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July 31, 2000

Cover Story: The Secret World of Hedge Funds: Forget about George Soros and Tiger Management. Hed

By Sanford Wexler & John A. Byrne

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  • Cover Story: The Secret World of Hedge Funds: Forget about George Soros and Tiger Management. Hed
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The world of hedge funds is secretive and sometimes shadowy. But the image of the freewheeling hedge fund gunslinger is more the stuff of fiction than reality.

"I have always believed in the long-term," said Todd Harrison, partner and head trader at Cramer, Berkowitz & Co., a New York-based hedge fund with $350 million in assets under management. "I don't want to hurt the people I trade with [on the sellside]. I call them all through the day telling them what I'm seeing and doing. That's a mutually beneficial arrangement."

Trading for a hedge fund is a mostly conservative profession and ranks high among the career aspirations of trading pros. Market neutral strategies, short selling, leverage. These are the flesh and blood of many funds.

Hedge funds, unregulated pools of capital for rich people and institutions operated as limited partnerships, allow traders to dabble in a panoply of instruments - from stocks and bonds to currencies and commodities.

Hedge funds give managers and top traders a strong incentive to grow profitably. They often have a sizable portion of their own wealth invested in the funds they run.

Gunslingers, hedge fund traders definitely are not.

Hedge funds are growing in popularity, propelled by an increase in the number of rich Americans. The price tag: One million dollars in investable assets or an annual income of at least $200,000 over three consecutive years. An estimated 2.5 million Americans qualify.

The prize money is attractive: Hedge funds have a record of big double-digit risk adjusted returns (An average of 37 percent through the 1990s.) The chances of an investment failing are often neutralized, or 'hedged,' by offsetting transactions. In theory, that means foolproof.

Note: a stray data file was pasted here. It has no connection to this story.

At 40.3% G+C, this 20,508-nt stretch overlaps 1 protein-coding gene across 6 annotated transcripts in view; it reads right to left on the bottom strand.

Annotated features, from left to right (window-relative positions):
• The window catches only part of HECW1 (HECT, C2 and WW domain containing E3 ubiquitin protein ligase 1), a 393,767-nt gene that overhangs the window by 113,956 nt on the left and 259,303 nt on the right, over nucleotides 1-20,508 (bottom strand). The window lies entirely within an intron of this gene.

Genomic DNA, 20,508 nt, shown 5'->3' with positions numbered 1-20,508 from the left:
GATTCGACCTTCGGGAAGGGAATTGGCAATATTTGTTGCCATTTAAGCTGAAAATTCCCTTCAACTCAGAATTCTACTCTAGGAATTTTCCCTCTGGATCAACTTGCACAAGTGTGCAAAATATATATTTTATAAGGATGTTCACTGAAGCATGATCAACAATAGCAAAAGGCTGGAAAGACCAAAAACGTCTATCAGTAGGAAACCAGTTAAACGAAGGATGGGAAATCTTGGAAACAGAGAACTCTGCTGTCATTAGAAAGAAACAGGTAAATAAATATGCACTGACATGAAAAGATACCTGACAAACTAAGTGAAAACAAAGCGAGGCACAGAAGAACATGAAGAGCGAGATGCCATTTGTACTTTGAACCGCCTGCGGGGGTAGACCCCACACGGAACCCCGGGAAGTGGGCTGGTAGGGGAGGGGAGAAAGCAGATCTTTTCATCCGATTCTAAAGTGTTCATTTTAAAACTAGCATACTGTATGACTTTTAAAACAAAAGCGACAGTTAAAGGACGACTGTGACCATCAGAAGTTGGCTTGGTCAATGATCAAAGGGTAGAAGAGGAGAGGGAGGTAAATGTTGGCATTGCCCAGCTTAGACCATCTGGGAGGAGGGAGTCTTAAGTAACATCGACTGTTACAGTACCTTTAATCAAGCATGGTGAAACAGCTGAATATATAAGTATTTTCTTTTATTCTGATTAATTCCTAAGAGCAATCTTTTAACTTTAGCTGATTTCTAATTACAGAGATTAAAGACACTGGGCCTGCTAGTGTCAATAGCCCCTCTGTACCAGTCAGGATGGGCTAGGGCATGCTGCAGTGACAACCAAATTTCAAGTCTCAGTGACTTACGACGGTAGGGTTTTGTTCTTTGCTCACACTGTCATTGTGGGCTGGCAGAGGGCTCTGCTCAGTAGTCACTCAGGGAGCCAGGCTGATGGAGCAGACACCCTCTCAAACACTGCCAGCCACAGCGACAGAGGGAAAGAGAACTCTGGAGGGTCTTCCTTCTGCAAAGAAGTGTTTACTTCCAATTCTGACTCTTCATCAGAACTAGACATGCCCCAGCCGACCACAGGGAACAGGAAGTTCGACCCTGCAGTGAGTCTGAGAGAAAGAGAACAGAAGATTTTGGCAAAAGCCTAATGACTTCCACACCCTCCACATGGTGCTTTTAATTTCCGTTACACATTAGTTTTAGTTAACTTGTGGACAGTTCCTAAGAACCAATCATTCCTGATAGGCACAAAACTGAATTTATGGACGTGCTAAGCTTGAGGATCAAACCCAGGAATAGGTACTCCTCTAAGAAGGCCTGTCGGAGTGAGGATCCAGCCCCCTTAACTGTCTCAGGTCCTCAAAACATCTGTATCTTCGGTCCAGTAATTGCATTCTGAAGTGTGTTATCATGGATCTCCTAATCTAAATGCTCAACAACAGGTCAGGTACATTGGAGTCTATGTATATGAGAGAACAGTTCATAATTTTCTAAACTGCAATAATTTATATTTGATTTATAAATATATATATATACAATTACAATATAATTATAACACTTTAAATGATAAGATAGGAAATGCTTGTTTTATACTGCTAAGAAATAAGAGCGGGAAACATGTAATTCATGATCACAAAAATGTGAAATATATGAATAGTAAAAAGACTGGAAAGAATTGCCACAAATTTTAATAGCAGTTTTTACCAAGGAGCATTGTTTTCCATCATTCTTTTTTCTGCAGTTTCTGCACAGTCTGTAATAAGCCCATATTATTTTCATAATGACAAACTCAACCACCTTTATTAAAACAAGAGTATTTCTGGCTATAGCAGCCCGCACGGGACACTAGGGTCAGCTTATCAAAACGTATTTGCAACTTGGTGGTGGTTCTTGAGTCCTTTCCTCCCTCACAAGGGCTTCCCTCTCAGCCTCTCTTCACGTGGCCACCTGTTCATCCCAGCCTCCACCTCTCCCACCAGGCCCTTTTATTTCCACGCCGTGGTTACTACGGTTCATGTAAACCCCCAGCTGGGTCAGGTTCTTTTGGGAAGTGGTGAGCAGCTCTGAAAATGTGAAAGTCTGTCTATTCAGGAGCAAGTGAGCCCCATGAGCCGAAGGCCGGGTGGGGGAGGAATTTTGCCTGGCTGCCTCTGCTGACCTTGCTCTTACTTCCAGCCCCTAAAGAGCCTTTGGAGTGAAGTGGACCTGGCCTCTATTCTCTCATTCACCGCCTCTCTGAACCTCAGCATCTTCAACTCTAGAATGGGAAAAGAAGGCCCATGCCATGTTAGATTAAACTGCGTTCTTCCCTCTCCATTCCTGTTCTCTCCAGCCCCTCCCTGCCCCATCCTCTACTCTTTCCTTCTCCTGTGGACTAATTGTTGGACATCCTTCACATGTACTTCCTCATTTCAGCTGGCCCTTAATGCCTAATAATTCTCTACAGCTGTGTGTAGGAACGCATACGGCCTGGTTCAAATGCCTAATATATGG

But as Wall Street has learned from painful memory, the industry is littered with spectacular failures.

The industry was shaken by the liquidation of all six hedge funds run by Tiger Management, as well as the big losses of George Soros' Quantum Funds earlier this year. Their enormous size and contrarion style of investing contributed to the image of the hedge fund as an untamed

beast. Mahathir Mohamed, prime minister of Malaysia, blamed hedge funds for the collapse of Asian currencies two years ago. Soros' big bets pummeled the British pound in 1992.

There is a controversial side to the smaller funds as well. Some critics say these have a reputation for trading ahead of big mutual or pension fund orders, on information the smaller funds receive about the big funds' positions.

Whatever the full truth, the more than 6,000 hedge funds worldwide are performing comfortably and showing renewed signs of vitality. The CFSB/Tremont hedge fund index posted a 3.7 percent return in June. That pushed the alternative investment benchmark to 1.8 percent year-to-date, positive territory for the first time since April's market shivers.

"You won't read about the number of funds coming into existence," said Steve McMenamin, a fundraiser for Indian Harbor Associates, operator of several hedge funds in tony Greenwich, Conn. "You won't read about the ones that make a lot of money."